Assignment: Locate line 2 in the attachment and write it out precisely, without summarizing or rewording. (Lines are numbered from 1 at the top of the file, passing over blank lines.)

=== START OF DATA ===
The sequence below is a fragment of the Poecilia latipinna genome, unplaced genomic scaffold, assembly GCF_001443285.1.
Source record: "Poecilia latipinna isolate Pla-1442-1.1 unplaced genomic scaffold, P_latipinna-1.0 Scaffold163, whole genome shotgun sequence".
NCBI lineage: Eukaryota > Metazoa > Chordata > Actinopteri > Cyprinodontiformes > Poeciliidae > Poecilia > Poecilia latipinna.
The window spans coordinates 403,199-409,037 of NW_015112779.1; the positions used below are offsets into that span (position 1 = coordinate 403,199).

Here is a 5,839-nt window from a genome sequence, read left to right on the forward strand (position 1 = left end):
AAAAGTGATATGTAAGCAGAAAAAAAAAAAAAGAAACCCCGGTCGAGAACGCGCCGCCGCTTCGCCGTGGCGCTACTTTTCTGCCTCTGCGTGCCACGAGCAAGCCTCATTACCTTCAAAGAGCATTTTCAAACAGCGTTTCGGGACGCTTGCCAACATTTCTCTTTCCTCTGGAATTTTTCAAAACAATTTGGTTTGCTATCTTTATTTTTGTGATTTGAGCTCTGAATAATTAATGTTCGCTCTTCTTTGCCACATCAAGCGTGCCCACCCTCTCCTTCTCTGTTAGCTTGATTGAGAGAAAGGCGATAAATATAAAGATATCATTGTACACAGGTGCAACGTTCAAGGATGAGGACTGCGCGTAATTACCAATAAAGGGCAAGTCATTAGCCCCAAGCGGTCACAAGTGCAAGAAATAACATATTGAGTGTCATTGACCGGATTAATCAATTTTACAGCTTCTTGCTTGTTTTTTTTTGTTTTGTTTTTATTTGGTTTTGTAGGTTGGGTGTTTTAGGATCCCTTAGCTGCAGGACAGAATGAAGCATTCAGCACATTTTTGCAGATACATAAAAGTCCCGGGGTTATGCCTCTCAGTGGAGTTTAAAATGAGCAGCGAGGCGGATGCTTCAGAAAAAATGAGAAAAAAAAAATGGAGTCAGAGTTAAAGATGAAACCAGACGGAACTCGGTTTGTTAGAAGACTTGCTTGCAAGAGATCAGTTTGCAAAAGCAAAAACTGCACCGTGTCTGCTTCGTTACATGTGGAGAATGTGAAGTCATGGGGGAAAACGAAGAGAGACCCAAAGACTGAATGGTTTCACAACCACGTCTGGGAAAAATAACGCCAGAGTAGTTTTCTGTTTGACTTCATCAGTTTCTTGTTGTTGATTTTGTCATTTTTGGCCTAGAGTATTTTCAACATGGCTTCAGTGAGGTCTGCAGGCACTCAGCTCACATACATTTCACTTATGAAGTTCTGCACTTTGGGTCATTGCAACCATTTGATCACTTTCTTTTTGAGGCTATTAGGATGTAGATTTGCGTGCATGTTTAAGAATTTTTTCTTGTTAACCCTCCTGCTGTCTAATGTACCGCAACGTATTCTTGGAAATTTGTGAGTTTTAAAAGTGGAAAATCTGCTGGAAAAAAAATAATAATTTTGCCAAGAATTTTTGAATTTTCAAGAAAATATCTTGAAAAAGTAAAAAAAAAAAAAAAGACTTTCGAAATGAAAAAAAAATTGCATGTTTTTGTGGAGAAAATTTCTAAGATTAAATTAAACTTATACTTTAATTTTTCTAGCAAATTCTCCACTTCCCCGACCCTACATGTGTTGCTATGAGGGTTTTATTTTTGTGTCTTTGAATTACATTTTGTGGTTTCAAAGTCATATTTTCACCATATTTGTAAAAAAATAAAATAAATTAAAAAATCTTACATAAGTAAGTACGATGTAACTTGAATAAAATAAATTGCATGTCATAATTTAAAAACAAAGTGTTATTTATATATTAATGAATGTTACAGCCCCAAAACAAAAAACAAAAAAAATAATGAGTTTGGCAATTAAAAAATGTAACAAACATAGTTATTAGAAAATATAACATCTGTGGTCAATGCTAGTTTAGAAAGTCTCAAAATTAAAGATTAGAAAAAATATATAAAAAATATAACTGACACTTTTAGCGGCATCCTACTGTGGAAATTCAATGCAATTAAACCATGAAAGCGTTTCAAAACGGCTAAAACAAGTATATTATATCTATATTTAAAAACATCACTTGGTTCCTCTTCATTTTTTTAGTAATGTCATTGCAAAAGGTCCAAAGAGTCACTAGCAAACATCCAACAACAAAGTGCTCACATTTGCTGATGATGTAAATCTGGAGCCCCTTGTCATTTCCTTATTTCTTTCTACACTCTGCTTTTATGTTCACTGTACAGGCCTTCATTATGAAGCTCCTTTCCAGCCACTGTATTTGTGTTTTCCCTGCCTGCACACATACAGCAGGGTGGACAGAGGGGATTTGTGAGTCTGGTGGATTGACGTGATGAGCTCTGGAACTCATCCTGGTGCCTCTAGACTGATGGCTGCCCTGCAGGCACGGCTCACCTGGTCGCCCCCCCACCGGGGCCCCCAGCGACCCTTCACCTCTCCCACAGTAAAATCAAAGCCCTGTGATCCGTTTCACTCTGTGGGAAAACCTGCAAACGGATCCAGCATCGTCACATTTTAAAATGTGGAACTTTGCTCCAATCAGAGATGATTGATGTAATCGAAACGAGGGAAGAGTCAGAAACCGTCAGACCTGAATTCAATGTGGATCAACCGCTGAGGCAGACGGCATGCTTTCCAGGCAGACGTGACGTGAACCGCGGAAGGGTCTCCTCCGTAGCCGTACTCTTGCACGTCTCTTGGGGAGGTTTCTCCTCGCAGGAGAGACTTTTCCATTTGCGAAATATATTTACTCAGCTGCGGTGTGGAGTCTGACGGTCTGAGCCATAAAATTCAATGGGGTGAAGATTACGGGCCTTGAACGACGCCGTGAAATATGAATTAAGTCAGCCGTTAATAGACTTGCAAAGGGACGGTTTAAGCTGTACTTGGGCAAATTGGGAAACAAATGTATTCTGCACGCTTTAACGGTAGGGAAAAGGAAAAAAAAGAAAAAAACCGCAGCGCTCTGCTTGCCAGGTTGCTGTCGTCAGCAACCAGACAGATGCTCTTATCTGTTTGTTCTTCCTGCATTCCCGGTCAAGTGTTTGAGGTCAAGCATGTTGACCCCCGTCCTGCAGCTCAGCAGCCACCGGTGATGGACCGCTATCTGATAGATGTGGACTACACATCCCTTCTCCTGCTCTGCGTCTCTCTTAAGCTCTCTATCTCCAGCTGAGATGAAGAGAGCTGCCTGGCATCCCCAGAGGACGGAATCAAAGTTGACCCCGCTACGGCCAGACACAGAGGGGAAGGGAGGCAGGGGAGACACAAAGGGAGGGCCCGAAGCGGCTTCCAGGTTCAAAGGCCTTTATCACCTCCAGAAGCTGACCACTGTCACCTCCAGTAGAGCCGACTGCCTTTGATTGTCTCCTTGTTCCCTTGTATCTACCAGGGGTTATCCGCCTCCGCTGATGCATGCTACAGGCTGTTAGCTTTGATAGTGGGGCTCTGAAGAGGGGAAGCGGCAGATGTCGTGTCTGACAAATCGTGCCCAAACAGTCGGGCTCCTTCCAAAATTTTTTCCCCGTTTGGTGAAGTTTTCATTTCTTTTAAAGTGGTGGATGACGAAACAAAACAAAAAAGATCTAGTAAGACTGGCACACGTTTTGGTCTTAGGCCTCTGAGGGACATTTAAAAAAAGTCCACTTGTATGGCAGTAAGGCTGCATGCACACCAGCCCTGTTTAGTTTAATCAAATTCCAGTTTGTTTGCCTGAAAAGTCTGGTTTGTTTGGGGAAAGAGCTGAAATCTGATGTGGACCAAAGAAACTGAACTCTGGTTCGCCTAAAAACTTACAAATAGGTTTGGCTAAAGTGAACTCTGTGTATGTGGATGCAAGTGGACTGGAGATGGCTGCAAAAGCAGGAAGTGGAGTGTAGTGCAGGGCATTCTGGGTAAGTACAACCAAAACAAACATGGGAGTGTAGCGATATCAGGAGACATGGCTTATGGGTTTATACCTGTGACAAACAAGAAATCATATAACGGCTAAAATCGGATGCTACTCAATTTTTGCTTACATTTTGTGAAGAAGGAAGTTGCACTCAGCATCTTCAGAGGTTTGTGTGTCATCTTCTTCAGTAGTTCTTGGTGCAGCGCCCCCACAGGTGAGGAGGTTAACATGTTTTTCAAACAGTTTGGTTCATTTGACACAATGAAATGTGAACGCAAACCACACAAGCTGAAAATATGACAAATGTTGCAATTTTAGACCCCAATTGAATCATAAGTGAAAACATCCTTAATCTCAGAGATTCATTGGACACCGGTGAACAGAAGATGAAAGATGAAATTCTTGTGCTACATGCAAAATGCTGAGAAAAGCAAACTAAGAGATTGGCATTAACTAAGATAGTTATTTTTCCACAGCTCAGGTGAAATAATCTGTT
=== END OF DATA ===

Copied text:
Source record: "Poecilia latipinna isolate Pla-1442-1.1 unplaced genomic scaffold, P_latipinna-1.0 Scaffold163, whole genome shotgun sequence".